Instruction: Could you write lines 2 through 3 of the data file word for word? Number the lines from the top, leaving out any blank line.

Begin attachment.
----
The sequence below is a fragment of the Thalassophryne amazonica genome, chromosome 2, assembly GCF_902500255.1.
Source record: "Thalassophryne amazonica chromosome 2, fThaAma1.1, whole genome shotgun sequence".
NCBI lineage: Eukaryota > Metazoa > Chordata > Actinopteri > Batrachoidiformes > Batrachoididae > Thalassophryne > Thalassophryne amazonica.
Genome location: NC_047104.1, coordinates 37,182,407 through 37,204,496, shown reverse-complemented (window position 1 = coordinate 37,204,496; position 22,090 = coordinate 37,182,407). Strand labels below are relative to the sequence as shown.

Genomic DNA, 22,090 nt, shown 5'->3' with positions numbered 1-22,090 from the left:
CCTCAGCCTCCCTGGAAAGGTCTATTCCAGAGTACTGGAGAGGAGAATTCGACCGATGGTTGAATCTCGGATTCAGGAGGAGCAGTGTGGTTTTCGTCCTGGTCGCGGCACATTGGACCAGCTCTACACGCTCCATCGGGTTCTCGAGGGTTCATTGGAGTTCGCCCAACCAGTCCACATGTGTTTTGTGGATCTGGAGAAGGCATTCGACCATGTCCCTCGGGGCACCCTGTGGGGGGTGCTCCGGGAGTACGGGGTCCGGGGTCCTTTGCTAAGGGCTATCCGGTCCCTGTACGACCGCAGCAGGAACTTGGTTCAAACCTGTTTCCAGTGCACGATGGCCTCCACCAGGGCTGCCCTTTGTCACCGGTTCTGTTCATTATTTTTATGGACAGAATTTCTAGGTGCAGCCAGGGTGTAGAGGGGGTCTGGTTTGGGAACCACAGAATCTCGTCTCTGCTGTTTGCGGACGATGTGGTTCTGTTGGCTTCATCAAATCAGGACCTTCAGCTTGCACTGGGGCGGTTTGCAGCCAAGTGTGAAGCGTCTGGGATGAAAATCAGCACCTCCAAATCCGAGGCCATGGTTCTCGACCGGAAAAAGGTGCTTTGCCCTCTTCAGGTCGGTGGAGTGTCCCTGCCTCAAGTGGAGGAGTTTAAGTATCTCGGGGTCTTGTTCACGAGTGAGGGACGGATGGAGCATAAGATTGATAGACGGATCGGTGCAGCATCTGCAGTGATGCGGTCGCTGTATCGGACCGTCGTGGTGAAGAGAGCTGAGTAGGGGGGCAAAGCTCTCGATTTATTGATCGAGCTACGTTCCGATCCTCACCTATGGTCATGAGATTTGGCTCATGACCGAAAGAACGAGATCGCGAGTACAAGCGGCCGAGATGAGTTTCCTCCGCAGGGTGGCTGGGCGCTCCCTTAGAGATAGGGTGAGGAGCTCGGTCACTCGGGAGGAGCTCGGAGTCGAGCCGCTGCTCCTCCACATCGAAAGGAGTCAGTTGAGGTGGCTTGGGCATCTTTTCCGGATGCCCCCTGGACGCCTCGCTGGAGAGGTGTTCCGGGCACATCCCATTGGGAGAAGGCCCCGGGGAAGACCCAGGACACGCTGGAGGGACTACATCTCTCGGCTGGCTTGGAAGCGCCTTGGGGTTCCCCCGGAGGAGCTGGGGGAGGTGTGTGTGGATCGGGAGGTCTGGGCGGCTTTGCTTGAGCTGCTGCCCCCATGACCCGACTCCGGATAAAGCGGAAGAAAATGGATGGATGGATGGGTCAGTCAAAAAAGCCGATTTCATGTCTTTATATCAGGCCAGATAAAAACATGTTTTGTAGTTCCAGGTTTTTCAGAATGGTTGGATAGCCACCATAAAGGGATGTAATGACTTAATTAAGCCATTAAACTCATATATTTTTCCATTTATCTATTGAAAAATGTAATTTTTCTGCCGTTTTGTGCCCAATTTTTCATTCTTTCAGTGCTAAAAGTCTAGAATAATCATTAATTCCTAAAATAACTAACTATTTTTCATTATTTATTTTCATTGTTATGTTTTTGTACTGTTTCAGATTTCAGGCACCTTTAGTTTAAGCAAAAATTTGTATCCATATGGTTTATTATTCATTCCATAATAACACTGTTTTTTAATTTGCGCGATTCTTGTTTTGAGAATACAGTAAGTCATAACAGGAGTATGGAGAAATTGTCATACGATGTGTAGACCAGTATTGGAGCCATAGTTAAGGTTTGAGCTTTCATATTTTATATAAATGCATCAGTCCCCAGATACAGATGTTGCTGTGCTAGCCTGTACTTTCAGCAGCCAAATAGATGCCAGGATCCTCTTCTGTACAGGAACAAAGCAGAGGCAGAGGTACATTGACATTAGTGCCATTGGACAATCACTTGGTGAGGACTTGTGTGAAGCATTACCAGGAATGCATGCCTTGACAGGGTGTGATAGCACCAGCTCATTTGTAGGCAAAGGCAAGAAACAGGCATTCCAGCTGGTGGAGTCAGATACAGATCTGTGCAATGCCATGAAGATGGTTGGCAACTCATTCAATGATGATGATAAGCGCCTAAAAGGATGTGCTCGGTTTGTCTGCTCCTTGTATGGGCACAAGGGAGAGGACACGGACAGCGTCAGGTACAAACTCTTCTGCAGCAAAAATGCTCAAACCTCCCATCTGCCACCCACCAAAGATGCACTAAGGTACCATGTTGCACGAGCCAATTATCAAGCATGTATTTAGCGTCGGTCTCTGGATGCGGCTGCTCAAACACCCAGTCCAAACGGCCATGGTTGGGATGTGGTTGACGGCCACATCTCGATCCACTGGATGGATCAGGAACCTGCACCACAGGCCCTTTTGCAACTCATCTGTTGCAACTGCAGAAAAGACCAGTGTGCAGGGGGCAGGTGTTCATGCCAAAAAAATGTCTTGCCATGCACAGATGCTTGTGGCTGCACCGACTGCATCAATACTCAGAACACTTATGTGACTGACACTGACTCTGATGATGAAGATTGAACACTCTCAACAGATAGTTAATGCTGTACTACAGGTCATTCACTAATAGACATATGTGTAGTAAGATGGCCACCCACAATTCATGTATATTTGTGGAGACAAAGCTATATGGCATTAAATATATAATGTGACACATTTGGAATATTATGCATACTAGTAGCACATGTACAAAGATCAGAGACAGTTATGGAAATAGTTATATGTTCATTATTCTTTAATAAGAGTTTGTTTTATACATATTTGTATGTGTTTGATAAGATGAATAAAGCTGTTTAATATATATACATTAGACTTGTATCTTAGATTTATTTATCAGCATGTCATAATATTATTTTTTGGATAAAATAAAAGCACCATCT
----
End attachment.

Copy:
Source record: "Thalassophryne amazonica chromosome 2, fThaAma1.1, whole genome shotgun sequence".
NCBI lineage: Eukaryota > Metazoa > Chordata > Actinopteri > Batrachoidiformes > Batrachoididae > Thalassophryne > Thalassophryne amazonica.